Tom Shakespeare

“a phenomenon, capable of sheer magic. It was difficult to know which way he was going to go because of his legs and because he was as comfortable on his left foot as his right, so he could cut inside or go down the line and he had a ferocious shot too.” (Mel Hopkins, Wales full back)

Manuel Francisco dos Santos was born in Pau Grande, Brazil, in total poverty, the grandson of slaves.  He was barely educated, and went on to lead a fairly disastrous life, dying of alcoholism before his fiftieth birthday.  The one thing he could do was play football.  Dribbling, corners, free kicks, people asked whether he was from another planet, such were his skills.  He could even head the ball, despite his shortness.  On four separate occasions in his career, he scored direct from a corner.  With Pele, he was probably the greatest soccer player that Brazil has ever known, and he even has a soccer stadium named after him.   And he was born disabled.

It was his sister who named him Garrincha, after he was born with a deformed spine and a left leg six centimeters shorter than his right: he was always small for his age, and his right leg bent outwards and his left leg bent inwards.  To fans, he was known as Alegria do Povo, “joy of the people” or Anjo de Pernas Tortas, “angel with bent legs”.  And it was watching Garrincha that fans first started chanting “Ole”, the bullfighting cry, as he feinted and tricked defenders with those extraordinary and unpredictable legs.

He was 20 when he joined Botafogo, scoring a hat trick in his first team debut.   Before that, he had been playing for his factory team.  He went on to score 232 goals in 581 matches during his twelve years playing for the club.

He didn’t play in the 1954 World Cup.  But his reputation for extraordinary dribbling meant that he was in the squad for the next competition, held in Sweden in 1958: he played with a 17 year old named Pelé, and Brazil went on to win its first World Cup.  Brazil would never lose a match with both Pelé and Garrincha on the team.

Four years later in Chile, Pelé was injured early, and so Garrincha got the solo glory, knocking out England with two goals in the quarters and repeating his feat against Chile in the semis.  The British press described him as “Stanley Matthews, Tom Finney and a snake charmer all rolled into one.”  Again, Brazil won the Cup, and Garrincha was named best player of the tournament, and won the Golden Boot as leading goalscorer.  He also got the girl, as a glamorous samba singer entered the team dressing room after the match to embrace him in the shower (she would later become wife number two).  In 1966, luckily for England, Garrincha had problems with his knee, and Brazil lost to Hungary – his only defeat in 55 internationals.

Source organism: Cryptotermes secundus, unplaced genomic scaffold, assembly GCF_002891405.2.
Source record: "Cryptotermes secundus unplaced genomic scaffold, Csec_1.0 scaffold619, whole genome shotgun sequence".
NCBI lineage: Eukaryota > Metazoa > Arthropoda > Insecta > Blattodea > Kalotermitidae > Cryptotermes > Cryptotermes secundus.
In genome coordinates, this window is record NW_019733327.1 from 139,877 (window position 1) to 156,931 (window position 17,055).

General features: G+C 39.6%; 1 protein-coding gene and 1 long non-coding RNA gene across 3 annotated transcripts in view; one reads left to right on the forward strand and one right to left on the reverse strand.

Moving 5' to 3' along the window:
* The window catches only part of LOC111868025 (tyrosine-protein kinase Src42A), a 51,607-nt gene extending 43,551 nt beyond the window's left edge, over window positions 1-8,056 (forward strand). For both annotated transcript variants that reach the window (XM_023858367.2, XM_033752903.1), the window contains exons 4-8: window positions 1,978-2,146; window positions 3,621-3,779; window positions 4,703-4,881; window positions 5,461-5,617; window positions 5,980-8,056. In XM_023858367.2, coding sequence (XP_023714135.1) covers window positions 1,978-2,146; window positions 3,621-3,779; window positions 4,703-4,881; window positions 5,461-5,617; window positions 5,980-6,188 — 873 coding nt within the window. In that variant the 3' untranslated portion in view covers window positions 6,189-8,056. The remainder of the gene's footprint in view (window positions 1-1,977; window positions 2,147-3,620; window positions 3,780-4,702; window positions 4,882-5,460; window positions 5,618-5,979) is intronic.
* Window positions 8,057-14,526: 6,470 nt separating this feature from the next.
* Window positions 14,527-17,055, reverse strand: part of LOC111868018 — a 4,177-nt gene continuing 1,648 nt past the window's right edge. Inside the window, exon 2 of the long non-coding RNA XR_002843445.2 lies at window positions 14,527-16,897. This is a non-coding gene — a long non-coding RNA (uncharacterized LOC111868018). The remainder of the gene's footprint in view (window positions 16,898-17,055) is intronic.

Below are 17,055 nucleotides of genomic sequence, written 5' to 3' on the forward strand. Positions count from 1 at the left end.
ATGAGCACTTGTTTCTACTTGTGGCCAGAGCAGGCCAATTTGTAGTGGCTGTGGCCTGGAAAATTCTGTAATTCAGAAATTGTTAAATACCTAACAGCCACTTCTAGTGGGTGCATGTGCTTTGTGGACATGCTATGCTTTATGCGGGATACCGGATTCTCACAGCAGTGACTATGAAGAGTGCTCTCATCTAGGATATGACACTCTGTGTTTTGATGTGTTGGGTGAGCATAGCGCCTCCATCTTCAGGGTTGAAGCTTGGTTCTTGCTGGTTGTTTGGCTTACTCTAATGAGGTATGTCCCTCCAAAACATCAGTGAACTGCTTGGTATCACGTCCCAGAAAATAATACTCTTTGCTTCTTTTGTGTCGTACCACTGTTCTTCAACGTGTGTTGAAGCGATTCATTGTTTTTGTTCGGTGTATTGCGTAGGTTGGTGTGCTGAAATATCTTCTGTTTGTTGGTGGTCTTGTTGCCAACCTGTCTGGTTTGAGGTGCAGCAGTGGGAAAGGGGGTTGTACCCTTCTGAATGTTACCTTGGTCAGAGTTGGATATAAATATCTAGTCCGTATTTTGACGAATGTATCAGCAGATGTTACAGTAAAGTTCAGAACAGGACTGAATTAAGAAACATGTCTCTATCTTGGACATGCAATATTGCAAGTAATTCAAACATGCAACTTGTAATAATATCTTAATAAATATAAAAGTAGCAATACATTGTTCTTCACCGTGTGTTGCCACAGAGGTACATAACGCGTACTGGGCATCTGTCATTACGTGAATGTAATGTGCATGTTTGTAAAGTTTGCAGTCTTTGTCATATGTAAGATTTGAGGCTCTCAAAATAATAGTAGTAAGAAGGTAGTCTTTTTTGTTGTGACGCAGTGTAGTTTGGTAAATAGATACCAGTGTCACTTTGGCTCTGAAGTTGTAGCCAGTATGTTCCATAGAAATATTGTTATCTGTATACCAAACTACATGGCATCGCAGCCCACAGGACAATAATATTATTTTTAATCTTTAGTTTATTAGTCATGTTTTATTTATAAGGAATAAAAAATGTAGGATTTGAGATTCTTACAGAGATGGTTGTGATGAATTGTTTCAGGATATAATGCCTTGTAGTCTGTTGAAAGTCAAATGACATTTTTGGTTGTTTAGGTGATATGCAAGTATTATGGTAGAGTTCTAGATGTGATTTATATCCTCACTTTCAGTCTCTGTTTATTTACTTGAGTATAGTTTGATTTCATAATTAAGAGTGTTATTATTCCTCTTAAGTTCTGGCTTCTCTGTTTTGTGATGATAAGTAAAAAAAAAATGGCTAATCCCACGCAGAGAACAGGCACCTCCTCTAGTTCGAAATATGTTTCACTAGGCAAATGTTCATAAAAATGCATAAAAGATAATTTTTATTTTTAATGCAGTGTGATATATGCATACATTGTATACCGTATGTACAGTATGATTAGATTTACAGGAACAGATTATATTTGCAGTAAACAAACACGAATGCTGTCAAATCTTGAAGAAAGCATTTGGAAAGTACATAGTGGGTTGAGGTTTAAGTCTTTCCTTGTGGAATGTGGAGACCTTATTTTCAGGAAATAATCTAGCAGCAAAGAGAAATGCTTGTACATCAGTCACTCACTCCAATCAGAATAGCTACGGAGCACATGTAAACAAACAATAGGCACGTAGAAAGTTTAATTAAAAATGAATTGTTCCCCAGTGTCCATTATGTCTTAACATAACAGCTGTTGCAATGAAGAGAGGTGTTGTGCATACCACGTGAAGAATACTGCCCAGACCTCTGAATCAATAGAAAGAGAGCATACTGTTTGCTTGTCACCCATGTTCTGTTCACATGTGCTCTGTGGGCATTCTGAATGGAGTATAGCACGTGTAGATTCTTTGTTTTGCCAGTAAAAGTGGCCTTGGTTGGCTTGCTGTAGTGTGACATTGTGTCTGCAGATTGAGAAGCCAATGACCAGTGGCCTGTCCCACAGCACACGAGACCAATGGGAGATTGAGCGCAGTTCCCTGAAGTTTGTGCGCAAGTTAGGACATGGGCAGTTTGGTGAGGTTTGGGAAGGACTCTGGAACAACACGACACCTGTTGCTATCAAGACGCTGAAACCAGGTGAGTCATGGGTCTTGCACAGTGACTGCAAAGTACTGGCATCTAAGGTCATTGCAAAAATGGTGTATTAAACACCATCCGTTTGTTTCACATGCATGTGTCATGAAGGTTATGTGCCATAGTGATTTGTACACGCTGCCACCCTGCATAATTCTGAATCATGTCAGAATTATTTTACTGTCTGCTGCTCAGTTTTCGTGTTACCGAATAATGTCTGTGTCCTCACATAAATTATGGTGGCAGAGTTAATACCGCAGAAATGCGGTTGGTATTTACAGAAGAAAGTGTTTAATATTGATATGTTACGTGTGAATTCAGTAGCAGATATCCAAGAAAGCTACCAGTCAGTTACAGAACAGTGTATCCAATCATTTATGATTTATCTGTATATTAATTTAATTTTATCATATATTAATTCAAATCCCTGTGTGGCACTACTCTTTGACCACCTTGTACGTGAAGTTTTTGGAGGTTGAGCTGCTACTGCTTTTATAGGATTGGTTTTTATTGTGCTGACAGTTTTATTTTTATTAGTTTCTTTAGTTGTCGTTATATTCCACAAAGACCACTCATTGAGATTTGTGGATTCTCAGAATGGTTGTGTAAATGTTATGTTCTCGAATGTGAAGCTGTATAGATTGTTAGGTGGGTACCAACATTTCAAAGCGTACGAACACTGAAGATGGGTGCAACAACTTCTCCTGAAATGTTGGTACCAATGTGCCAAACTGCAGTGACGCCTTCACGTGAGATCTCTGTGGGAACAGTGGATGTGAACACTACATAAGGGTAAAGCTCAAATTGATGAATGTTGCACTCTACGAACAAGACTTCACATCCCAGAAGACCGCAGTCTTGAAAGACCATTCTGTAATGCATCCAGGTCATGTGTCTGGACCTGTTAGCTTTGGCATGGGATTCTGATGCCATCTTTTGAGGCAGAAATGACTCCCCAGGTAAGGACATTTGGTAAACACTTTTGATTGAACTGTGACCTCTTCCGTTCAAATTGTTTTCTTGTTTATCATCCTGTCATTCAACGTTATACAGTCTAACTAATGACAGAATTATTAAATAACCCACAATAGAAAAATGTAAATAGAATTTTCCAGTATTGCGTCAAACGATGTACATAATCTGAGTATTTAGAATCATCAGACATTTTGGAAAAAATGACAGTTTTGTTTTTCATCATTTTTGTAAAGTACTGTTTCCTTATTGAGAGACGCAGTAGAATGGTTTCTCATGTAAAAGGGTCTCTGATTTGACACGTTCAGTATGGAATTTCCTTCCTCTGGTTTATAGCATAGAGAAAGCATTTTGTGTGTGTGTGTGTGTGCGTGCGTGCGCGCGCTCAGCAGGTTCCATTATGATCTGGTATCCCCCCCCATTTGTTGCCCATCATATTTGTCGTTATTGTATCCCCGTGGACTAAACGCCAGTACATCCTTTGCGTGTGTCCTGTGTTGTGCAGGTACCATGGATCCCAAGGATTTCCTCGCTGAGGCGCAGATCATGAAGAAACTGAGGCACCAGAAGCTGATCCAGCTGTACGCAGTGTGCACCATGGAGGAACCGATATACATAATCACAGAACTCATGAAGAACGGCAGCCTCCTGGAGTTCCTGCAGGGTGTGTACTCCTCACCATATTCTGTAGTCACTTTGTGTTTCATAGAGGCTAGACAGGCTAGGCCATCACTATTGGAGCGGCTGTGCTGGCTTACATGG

Off the pitch, Garrincha partied as hard as he played.  He is said to have lost his virginity aged 12, to a goat.  Later he drove over his father while drunk.  The father was also a drunk, and cachaca was Garrincha’s undoing too.  Women were often the casualties, including the mother-in-law whom he killed in a drunken car accident in 1969, and her daughter, his second wife Elza Soares, that samba singer, who left him after he attacked her in 1977.  He had at least 14 children, including impregnating local girls when he went on tour with his team.

As with George Best and Paul Gascoigne, it’s questionable whether the sins of a genius should be forgiven. In Brazil, a dismal domestic record did not prevent you becoming a superstar, with the stadium in Brasilia being named after him in 1974.  When he died of cirrhosis of the liver on January 20, 1983, once again a pauper, thousands of fans came to view his body at the Maracanã stadium and pay their respects to the man who had won them their first two World Cups.

As the South American writer Eduardo Galeano wrote:

“In the entire history of football no one made more people happy. When he was out there, the pitch was a circus ring, the ball a tamed animal, the match a party invitation. Garrincha nurtured his pet, the ball, and together they created such mischief that people almost died laughing. He jumped over it, it gambolled around him, hid itself away, skipped off and made him run after it. And on the way, his opponents ran into each other.”